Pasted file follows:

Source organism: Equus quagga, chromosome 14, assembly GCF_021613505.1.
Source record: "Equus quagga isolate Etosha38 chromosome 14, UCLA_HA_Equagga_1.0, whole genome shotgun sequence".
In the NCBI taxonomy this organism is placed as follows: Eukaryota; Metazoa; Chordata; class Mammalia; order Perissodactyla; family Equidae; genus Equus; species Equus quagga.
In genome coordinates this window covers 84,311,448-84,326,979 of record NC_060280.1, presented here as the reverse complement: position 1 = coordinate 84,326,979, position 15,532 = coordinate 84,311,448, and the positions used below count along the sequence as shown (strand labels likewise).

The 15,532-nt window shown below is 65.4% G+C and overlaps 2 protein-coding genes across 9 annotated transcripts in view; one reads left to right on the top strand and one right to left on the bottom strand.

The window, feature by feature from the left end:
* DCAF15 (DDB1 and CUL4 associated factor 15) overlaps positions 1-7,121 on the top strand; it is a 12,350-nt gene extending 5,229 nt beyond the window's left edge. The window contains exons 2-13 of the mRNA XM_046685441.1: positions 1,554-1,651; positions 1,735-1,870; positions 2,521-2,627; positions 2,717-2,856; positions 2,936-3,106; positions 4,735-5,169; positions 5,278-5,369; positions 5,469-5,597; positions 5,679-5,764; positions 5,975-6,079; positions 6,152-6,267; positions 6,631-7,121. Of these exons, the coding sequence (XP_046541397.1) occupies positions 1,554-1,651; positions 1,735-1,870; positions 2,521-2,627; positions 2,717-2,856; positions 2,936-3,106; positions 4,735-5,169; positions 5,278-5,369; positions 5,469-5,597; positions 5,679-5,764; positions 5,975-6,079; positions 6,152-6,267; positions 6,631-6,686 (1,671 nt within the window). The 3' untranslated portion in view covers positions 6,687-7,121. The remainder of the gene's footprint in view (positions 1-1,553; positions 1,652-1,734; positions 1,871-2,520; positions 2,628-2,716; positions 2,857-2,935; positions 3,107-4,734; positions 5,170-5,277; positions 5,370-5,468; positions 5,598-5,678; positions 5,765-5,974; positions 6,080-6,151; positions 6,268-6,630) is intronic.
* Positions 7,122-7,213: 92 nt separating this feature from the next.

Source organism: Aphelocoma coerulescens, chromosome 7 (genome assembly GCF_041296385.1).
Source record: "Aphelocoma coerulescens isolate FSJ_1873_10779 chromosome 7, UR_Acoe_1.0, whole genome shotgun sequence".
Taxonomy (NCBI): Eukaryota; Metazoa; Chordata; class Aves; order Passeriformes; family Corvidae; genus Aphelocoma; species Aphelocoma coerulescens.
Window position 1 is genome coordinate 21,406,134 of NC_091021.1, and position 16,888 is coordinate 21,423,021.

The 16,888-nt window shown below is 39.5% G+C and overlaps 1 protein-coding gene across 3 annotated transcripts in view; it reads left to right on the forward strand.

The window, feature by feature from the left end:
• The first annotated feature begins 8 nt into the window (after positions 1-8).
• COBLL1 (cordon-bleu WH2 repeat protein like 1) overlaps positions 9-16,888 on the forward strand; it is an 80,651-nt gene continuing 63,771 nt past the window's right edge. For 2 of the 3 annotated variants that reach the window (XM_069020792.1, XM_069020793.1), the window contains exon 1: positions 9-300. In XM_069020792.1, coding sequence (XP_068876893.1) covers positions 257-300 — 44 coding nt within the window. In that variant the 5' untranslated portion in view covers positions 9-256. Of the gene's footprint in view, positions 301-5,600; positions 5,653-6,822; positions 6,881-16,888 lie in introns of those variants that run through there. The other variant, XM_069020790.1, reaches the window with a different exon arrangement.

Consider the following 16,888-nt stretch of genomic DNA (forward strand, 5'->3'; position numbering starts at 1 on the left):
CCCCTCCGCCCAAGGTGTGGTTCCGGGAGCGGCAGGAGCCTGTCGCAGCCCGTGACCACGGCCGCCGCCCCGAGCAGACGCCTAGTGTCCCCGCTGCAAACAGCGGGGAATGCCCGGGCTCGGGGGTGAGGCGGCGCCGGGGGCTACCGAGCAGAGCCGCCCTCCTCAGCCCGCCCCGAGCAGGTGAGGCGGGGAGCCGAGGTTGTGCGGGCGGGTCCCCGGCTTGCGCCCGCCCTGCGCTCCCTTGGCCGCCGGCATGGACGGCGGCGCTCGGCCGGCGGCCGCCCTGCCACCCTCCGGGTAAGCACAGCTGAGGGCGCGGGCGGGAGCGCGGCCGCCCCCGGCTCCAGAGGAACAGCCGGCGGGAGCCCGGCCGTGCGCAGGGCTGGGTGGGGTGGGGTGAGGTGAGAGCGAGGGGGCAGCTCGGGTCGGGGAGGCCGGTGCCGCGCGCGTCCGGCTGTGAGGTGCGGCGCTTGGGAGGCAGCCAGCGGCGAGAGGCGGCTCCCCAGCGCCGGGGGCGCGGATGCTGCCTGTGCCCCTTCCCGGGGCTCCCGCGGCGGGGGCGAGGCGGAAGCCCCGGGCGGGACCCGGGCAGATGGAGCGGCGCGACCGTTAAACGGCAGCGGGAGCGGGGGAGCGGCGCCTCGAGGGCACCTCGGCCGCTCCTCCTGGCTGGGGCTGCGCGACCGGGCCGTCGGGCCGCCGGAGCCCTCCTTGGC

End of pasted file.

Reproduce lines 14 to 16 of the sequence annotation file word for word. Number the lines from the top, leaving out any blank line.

The window, feature by feature from the left end:
• The first annotated feature begins 8 nt into the window (after positions 1-8).
• COBLL1 (cordon-bleu WH2 repeat protein like 1) overlaps positions 9-16,888 on the forward strand; it is an 80,651-nt gene continuing 63,771 nt past the window's right edge. For 2 of the 3 annotated variants that reach the window (XM_069020792.1, XM_069020793.1), the window contains exon 1: positions 9-300. In XM_069020792.1, coding sequence (XP_068876893.1) covers positions 257-300 — 44 coding nt within the window. In that variant the 5' untranslated portion in view covers positions 9-256. Of the gene's footprint in view, positions 301-5,600; positions 5,653-6,822; positions 6,881-16,888 lie in introns of those variants that run through there. The other variant, XM_069020790.1, reaches the window with a different exon arrangement.